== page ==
Charles Bukowski writes that the pleasures of the damned are "limited to brief moments/of happiness:/like the eyes in the look of a dog." The poem gives its name to this 2007 anthology of Bukowski's poetry, prepared by John Martin, Bukowski's long-time friend and editor and the founder of the Black Sparrow Press, which published most of Bukowski's works.
Charles Bukowski (1920 - 1993) was an underground, cult novelist and poet whose reputation has continued to grow since his death. Bukowski is best known for his novels including "Ham on Rye", "Women" and "Factotum" and for the several movies which have been made of his works and life (including "Barfly" featuring a young Mickey Rourke.) But Bukowski also wrote many volumes of poetry, some of which continue to be published posthumously. Martin has culled through over 2000 published poems to produce this anthology of 550 pages and 271 poems, including 20 poems which had not been published earlier.
Known as the "poet of Skid Row", Bukowski was born in Andernach, Germany. At the age of three, his family moved to Los Angeles where Bukowski lived for 50 years. As a young and middle aged man, Bukowski led a tattered life which he captures in his poetry. He writes of cheap rooming houses, alcohol, poverty, horse racing, and relationships with women, many of which are of the commercial variety. His poems are in a simple free verse form generally with short lines. They are easy to read. The poetry is tough, raw, vulgar, and gritty. The earlier poems tend to be shorter, imagistic, and autobiographical. The latter poems tend to be longer and frequently are more in the nature of stories or narratives than the earlier writings. As Bukowski aged, he attained a substantial degree of popular success. The latter poems reflect this success and are frequently meditative and tamer than his earlier work. Throughout Bukowski exhibits a sharp, sardonic sense of humor.
Bukowski wrote a great deal and wrote quickly. Thus, his poetry is highly uneven. Many of his poems are pessimistic in tone, focusing on death or suicide. But they also show a certain determination to live and to take the experiences life gives. The poems also emphasize the power of art, its rarity, and the ability it has to redeem even a shabby, sordid, and difficult life.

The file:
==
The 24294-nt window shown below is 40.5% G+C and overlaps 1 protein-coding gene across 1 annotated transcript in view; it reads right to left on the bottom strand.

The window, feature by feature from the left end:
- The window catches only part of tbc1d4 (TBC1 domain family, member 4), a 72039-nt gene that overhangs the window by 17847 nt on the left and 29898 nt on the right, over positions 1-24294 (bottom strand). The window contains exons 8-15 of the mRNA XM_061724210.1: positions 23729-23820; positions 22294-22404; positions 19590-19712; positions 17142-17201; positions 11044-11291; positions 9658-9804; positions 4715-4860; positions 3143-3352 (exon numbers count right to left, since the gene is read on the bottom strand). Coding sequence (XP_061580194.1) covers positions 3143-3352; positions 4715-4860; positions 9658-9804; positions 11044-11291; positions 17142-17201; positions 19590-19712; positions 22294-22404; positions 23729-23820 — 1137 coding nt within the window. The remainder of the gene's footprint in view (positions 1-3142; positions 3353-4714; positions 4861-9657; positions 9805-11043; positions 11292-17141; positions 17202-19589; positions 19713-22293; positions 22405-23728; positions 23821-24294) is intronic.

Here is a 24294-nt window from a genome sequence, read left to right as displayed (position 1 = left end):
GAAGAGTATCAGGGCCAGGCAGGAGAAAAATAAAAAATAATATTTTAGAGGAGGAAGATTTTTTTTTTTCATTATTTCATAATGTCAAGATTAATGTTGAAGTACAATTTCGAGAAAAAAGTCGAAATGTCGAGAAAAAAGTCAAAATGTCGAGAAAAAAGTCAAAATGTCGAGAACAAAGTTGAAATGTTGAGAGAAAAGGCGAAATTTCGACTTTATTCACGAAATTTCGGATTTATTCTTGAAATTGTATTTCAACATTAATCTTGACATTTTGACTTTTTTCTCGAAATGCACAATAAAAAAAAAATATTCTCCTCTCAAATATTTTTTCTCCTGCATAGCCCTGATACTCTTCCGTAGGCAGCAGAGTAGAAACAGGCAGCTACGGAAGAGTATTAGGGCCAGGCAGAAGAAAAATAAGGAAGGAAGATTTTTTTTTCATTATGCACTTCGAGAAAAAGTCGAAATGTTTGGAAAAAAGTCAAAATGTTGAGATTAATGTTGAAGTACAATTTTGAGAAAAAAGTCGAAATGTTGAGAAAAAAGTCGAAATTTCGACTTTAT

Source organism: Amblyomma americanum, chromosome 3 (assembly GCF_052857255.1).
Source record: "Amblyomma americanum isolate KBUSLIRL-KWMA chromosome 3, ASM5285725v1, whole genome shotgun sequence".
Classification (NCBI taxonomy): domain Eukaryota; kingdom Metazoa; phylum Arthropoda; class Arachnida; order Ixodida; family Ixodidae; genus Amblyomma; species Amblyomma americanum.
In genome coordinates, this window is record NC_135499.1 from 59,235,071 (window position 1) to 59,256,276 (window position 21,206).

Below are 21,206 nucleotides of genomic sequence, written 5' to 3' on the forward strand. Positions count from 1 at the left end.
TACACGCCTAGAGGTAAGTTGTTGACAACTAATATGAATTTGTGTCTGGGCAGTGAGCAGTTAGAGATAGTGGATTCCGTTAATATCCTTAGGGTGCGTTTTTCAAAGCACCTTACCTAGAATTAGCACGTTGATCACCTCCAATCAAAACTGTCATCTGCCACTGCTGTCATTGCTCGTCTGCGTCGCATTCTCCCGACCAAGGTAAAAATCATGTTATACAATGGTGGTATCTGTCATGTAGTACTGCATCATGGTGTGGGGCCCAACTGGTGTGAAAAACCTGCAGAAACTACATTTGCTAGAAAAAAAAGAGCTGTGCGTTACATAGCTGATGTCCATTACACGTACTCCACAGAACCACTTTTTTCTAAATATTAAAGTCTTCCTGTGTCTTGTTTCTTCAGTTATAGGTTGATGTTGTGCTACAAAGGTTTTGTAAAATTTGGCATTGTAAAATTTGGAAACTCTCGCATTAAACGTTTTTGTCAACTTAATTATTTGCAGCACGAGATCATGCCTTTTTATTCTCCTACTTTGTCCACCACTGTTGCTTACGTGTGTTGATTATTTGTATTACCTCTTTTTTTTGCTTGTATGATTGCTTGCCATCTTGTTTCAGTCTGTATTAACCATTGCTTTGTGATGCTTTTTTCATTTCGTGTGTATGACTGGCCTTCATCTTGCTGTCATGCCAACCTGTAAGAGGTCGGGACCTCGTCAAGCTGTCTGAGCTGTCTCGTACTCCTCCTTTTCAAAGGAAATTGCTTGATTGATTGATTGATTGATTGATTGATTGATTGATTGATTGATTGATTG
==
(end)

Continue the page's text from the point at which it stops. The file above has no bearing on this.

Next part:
The preparation of an anthology has certain difficulties which Martin has not always surmounted. First, this anthology, similar to Bukowski's output, is too long and includes too many weak poems. Conversely, readers familiar with Bukowski's poetry will undoubtedly find that some of their favorites are not included in this collection. Poems that I missed included "Love Poem to a Stripper", "To the Whore that took my Poems", "The Beats" and others. The collection is also weighted heavily towards the latter, posthumously published works. These poems are valuable in their meditative quality, and in showing Bukowski facing illness and death and writing until the end. But they lack some of the grit for which he is likely to be best remembered. Thus, the anthology could have been shorter, better selected, and weighted somewhat differently.
With that said, Martin has captured a great deal of Bukowski and his poetry. This book gives readers, especially those new to Bukowski, a feel for his work. It includes in one place many poems that admirers of Bukowski will want to keep and revisit. The book opens and closes with two of Bukowski's best poems. The opening poem "the mockingbird" is a short, violent parable of death and destruction. The penultimate poem in the collection "the bluebird" takes a much different tone, as the seemingly harsh Bukowski tells the reader:
"there's a bluebird in my heart that
wants to get out
but I'm too tough for him.
I say, stay in there, I'm not going
to let anybody see
The best poems in the collection, and in Bukowski's work on the whole, are those which treat of women and sexuality in all their passion, rewards, and dangers. Somewhat less well-known are Bukowski's tributes to musicians, artists and writers. Bukowski loved classical music, and his poems celebrate Hugo Wolf, Verdi, Bruckner, and, in a poem called "closing time", Beethoven. Bukowski writes: "I/admire the verve and gamble/of this composer/now dead for over 100/years,/who's younger and wilder/than you are/than I am."
Other poems celebrate the death of John Fante, a writer that Bukowski greatly admired, together with figures such as Li Po, Sherwood Anderson, Carson McCullers and Van Gogh. In a poem called "the burning of the dream" Bukowski looks back at his days reading in the old downtown Los Angeles Library before its destruction by fire. The poem describes Bukowski's early and extensive reading and the credo he tried to follow as a writer. He states:
"It would take decades of
living and writing
before I would be able to
a sentence that was
what I wanted it to
The poems in the collection do not appear in any particular order; although the poems in which Bukowski describes his cancer and impending death are grouped towards the end. The anthology concludes with a useful alphabetical index of the poems which allows the interested reader to trace each poem to the book in which it first appeared.
Bukowski is not a poet for everyone or for every mood. But I have continued to read and to be moved by his writing for many years. Martin has produced a good anthology of poems by an American outsider.